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Overcoming Remote Work Challenges

Rushabh Shah

Director of Engineering at Boostup.ai

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Problem

While some companies were prominent advocates of remote work, only the global pandemic made remote work a new reality. Today working remotely is not a question of choice but a question of effectiveness. Benefits, as well as downsides, are many, and many factors determine if a specific organization will be able to make most of the benefits. In a nutshell, it is how you will benefit from the advantages while mitigating the risk. Not surprisingly, it is easier said than done.

Actions taken

One of the biggest challenges we all face is how to collaborate effectively. It was so much easier to share an idea when the team is under 1 roof. All we had to do was speak your mind or write your idea down while whiteboarding. The process becomes challenging over the Zoom screen, where a screen mediates the spontaneity of the creative process. My solution is to double down on documentation. Whenever you have an interesting idea worth sharing, write it down. Depending on the tools you are using, it can be tedious, but it has multiple benefits. For example, a number of people can work on the same idea asynchronous, at times that work best for them. Also, writing things down brings clarity and conciseness, which helps to better articulate ideas. At the same time, by documenting things, you build a knowledge repository, making it easier for a new person joining the team to come to grips with the problem.

Remote work also resulted in team members spread across different time zones. To make the work easier, you should establish a common time zone: an overlap lasting a couple of hours. Perhaps, some people would start their mornings earlier, or others would stay a bit later, but they could meet up for those two to three hours of collaboration time. This time should be used most efficiently: you should try to get the maximum of working together. The objective should be that everyone should have action items to work asynchronously in their time zones by the end of that session. Those action items could be doable in one day, and then people would reassemble again tomorrow or in a few days, depending on the meetup cadence. I prefer daily check-ins because that cadence ensures support while allowing people to work at their own preferred time. Another advantage of having an overlap is that it helps people stay connected while working remotely.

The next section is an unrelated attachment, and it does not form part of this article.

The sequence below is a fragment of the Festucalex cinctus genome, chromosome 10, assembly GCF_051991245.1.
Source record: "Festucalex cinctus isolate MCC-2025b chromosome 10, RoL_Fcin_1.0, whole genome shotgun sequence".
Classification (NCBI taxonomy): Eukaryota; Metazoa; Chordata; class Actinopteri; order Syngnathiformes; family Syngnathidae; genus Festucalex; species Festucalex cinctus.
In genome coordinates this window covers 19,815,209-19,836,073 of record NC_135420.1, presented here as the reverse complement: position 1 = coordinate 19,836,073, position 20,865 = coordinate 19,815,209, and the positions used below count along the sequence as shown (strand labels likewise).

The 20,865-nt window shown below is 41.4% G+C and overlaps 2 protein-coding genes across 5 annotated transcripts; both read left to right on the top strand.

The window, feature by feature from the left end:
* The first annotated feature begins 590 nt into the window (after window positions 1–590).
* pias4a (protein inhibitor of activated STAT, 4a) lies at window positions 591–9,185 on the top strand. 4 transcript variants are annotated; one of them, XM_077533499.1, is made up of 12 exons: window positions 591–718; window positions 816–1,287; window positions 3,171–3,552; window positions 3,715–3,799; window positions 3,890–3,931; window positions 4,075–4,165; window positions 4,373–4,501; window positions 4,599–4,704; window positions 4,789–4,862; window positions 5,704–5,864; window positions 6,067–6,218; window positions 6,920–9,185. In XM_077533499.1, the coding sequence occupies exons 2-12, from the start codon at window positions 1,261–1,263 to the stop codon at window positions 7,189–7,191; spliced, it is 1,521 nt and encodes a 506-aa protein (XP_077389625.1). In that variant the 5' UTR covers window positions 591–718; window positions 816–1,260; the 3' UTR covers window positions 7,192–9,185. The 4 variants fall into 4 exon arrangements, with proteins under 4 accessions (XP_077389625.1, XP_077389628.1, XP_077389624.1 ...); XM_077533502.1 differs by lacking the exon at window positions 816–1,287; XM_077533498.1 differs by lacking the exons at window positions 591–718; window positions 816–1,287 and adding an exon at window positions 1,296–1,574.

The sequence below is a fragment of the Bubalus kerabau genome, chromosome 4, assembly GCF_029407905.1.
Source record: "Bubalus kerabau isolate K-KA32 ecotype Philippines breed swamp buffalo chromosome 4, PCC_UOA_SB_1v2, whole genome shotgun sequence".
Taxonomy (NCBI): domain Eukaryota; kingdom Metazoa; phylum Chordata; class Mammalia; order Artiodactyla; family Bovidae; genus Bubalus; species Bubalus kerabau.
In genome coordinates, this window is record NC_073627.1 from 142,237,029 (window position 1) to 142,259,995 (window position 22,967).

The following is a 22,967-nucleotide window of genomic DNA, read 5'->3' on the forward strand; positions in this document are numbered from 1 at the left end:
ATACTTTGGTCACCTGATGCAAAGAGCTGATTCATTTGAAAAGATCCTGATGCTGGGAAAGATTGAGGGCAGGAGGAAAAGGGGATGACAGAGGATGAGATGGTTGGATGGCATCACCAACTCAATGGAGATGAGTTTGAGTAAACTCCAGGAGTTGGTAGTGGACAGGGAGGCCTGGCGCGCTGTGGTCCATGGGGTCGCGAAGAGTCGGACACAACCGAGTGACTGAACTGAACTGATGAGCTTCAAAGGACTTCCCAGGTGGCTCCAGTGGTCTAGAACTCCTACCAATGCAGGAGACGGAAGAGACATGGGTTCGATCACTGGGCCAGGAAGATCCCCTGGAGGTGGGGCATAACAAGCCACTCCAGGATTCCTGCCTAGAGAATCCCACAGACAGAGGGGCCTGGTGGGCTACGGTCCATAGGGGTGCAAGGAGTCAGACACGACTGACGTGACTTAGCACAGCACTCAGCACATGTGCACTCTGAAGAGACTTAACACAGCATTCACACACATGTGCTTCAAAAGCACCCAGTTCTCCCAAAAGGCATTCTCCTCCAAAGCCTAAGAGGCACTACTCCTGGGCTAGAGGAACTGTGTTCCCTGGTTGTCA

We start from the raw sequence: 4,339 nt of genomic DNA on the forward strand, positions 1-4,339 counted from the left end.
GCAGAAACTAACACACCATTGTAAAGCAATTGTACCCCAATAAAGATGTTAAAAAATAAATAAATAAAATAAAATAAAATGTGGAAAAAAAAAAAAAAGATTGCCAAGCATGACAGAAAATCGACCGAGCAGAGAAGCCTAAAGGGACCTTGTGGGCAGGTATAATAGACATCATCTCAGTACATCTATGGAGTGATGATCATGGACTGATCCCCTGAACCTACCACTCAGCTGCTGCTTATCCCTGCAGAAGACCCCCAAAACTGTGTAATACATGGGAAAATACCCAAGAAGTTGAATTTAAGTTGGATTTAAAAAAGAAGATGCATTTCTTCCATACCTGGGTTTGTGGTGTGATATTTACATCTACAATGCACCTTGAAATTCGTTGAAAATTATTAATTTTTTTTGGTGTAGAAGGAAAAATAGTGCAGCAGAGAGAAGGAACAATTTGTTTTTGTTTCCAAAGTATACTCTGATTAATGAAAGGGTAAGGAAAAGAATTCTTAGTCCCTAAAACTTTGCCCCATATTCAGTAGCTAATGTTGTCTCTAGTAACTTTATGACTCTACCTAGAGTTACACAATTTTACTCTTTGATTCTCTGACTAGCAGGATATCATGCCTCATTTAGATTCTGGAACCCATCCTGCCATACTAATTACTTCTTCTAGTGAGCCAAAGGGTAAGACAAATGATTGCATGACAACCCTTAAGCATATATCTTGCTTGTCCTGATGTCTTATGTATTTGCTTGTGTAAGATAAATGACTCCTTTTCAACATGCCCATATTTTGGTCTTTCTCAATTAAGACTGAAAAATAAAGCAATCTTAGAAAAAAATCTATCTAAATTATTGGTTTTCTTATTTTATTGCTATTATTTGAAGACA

Lessons learned

  • Remote work is a big time-saver since you don’t need to commute, but using that time effectively can be a challenge for many people. It takes discipline and planning to schedule activities during the day to make the most of your day. I prefer waking up at the same time every day, having coffee, and getting to my desk -- all at the same time. The routine helps me focus better; it gives me direction and rhythm to be more productive.
  • Of all things, collaboration suffers most in the remote setting. This is particularly true for the planning and ideation phase, where people make the most of their creativity by bouncing their ideas off in real-time. But many other aspects of collaboration can be worked around with a solid plan and reliable tools. Understanding what works best for your organization is key to overcoming remote work challenges.

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Rushabh Shah

Director of Engineering at Boostup.ai


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